MANCHESTER, N.H. -- The road to Saint Anselm College is marked with long Burma Shave-style strands of political placards. The name I see most is Biden. But all the Democratic candidates for president will be there for a debate.
As I approach the campus I see another kind of sign. It's for an idea, not a candidate. The signs say "FairTax."
That's why I'm here. One of the candidates favors the FairTax. It's the proposal that would abolish the IRS and replace the income, corporate, and employment taxes with a single, flat national sales tax.
This is not an idea you hear from Joseph Biden, Hillary Clinton, Christopher Dodd, John Edwards, Dennis Kucinich, Barack Obama, or Bill Richardson. They are the conventional candidates to lead the Democratic Party back into the White House.
The FairTax is a major part of the platform of Mike Gravel. He is the darkest horse in the race. He is the Ross Perot of 2008 -- except he is running as a Democrat, and CNN paid more attention to Ross Perot than it pays to the former senator from Alaska.
I watch the debate on a large flat-screen TV, sitting high on a gymnasium bleacher bench. Around me, nearly 20 bloggers tap away on glowing laptops. They have been gathered by CNN to post minute-by-minute commentary during the debate. Major Media wants no more Howard Dean surprises. It is already clear that what might be called "legacy media" will suffer some crowding out by YouTube and the broad assault of Web 2.0.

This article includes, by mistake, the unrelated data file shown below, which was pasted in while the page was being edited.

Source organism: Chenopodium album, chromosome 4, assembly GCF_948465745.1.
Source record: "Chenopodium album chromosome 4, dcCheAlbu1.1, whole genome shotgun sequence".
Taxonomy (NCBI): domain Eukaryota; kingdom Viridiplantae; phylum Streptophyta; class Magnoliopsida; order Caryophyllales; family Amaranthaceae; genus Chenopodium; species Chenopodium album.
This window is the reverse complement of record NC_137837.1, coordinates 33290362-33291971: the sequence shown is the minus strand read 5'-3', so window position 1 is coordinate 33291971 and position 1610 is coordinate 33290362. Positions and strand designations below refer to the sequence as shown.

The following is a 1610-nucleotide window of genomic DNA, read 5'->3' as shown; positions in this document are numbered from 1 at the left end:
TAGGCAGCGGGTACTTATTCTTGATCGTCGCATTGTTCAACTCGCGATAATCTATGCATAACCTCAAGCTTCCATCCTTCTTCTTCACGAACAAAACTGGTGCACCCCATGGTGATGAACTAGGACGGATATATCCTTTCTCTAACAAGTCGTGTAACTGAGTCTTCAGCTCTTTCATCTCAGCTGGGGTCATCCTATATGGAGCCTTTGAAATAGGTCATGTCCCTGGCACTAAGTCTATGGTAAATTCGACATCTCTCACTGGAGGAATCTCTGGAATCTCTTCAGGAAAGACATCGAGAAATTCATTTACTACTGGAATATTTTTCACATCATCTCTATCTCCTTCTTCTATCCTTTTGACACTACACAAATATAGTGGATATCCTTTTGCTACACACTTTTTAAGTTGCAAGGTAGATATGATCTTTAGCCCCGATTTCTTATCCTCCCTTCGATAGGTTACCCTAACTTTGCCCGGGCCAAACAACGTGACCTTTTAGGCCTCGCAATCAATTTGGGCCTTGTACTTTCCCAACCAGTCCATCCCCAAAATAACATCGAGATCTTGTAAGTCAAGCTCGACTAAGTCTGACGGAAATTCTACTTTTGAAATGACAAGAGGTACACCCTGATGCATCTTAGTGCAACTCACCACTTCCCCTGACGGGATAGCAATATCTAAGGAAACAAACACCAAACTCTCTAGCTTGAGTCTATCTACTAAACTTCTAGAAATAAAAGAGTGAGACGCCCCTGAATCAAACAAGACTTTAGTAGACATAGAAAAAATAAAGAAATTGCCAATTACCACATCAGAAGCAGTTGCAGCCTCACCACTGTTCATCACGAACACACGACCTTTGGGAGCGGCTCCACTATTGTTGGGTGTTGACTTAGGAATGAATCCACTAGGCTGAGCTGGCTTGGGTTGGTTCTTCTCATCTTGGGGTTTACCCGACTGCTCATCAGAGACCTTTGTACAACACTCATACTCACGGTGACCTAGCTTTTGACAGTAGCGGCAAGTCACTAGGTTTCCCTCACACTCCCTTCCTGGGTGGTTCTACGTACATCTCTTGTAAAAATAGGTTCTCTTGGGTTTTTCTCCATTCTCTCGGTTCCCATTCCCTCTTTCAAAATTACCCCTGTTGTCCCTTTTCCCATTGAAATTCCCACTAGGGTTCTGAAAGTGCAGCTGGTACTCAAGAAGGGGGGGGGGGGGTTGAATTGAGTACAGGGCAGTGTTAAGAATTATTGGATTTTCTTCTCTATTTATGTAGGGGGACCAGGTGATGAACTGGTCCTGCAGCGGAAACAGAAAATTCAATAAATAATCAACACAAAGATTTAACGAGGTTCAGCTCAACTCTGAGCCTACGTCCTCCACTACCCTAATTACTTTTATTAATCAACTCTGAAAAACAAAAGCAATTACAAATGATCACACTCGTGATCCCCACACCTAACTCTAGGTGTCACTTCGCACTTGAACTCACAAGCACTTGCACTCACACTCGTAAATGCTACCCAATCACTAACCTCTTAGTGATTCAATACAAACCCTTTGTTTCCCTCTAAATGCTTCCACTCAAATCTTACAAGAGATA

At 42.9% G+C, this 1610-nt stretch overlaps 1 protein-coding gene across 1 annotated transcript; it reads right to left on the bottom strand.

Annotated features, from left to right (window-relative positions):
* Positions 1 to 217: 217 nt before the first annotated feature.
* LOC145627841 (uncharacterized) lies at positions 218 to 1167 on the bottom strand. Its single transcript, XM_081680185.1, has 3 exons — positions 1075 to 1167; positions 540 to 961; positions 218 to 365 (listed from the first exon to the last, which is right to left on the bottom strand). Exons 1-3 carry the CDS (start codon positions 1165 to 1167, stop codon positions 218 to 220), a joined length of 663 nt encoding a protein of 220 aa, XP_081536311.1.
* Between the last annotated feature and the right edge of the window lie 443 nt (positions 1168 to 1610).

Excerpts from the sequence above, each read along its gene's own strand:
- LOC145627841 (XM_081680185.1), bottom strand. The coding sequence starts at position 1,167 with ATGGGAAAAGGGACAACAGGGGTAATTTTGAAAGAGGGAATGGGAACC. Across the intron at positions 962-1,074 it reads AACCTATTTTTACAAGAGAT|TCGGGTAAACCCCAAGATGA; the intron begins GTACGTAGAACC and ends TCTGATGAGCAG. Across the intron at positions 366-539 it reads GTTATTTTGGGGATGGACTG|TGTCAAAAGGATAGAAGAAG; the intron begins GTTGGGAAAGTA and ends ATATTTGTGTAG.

But that's another story.
The debate tells us that the war in Iraq will be ended quickly if the Democrats take the White House. Only the exact schedule varies. It tells us that the Bush tax cuts will expire. It tells us another major change in healthcare is coming, one that will combine the ubiquity of government management with the compassion of insurance. It tells us that energy companies will be punished for raising the price of gasoline and oppressing a nation of innocent SUV drivers. It tells us that 12 million illegal immigrants face years of uncertainty as Democrats declare that there is no opportunity in America while trying to control the unending flow of those crossing our borders to seek it.
Government spending beyond the war is virtually unmentioned. True government obligations go completely unmentioned. Social Security and Medicare are barely referenced. The dilemma of our young -- Generation Debt, as one writer calls it -- is mentioned only in relation to education loans.
The debate reminds me of an incident in the Carter era, when a Boston Globe editorial about a Jimmy Carter speech mistakenly carried a flip headline never meant for print.
"Mush from the wimp," the headline read.
The darkest horse in the race speaks no mush. Gravel offers a new deal. It is Internet new and Jeffersonian old. It is at once populist and libertarian. The new deal trusts us more and manipulates us less. Here are the main elements:
A national initiative much like state referendums to allow Americans to bypass Congress and vote on federal issues, sometimes called the "Let the people decide" movement.
The FairTax, which would eliminate the wretched tax system we now have and replace it with a single national sales tax. It would be supplemented with a rebate to reduce the burden of the tax on lower-income households. It would draw new revenue from wealthy people who spend their capital on consumption.
A Social Security fund invested in a low-cost global index fund, not IOUs, which would work as well for young people as for older people.
Universal health care vouchers that would guarantee healthcare to all Americans while putting the choice of how it is received back in the hands of the individuals who receive the care.
These are real ideas, worthy of real debate and offering real change. I'm ready for it. I'm sending Gravel some money. I hope you do, too. If we send enough, maybe Wolf Blitzer will give Mike Gravel the time of day.
And that, friends, means we would hear less mush.
Scott Burns is a syndicated columnist. He can be reached at email@example.com.